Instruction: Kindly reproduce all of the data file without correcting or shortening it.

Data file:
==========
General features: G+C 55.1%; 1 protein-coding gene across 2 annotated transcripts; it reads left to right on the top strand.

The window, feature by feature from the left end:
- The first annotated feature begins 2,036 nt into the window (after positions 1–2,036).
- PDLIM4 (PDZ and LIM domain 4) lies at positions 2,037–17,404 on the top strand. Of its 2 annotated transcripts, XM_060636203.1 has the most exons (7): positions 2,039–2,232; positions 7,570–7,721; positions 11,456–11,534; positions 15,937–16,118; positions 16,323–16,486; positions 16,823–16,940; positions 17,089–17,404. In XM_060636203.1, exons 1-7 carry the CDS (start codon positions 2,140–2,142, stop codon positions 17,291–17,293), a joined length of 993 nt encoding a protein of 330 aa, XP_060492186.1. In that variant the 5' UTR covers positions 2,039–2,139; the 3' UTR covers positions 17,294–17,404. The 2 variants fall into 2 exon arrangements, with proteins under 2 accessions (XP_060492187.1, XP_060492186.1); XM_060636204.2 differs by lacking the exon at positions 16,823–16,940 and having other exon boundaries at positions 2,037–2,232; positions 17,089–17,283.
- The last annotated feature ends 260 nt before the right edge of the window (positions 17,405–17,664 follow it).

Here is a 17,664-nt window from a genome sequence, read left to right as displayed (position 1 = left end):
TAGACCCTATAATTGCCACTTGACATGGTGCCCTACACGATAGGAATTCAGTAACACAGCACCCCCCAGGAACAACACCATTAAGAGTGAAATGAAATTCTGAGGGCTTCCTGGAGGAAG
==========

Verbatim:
General features: G+C 55.1%; 1 protein-coding gene across 2 annotated transcripts; it reads left to right on the top strand.

The window, feature by feature from the left end:
- The first annotated feature begins 2,036 nt into the window (after positions 1–2,036).
- PDLIM4 (PDZ and LIM domain 4) lies at positions 2,037–17,404 on the top strand. Of its 2 annotated transcripts, XM_060636203.1 has the most exons (7): positions 2,039–2,232; positions 7,570–7,721; positions 11,456–11,534; positions 15,937–16,118; positions 16,323–16,486; positions 16,823–16,940; positions 17,089–17,404. In XM_060636203.1, exons 1-7 carry the CDS (start codon positions 2,140–2,142, stop codon positions 17,291–17,293), a joined length of 993 nt encoding a protein of 330 aa, XP_060492186.1. In that variant the 5' UTR covers positions 2,039–2,139; the 3' UTR covers positions 17,294–17,404. The 2 variants fall into 2 exon arrangements, with proteins under 2 accessions (XP_060492187.1, XP_060492186.1); XM_060636204.2 differs by lacking the exon at positions 16,823–16,940 and having other exon boundaries at positions 2,037–2,232; positions 17,089–17,283.
- The last annotated feature ends 260 nt before the right edge of the window (positions 17,405–17,664 follow it).

Here is a 17,664-nt window from a genome sequence, read left to right as displayed (position 1 = left end):
TAGACCCTATAATTGCCACTTGACATGGTGCCCTACACGATAGGAATTCAGTAACACAGCACCCCCCAGGAACAACACCATTAAGAGTGAAATGAAATTCTGAGGGCTTCCTGGAGGAAG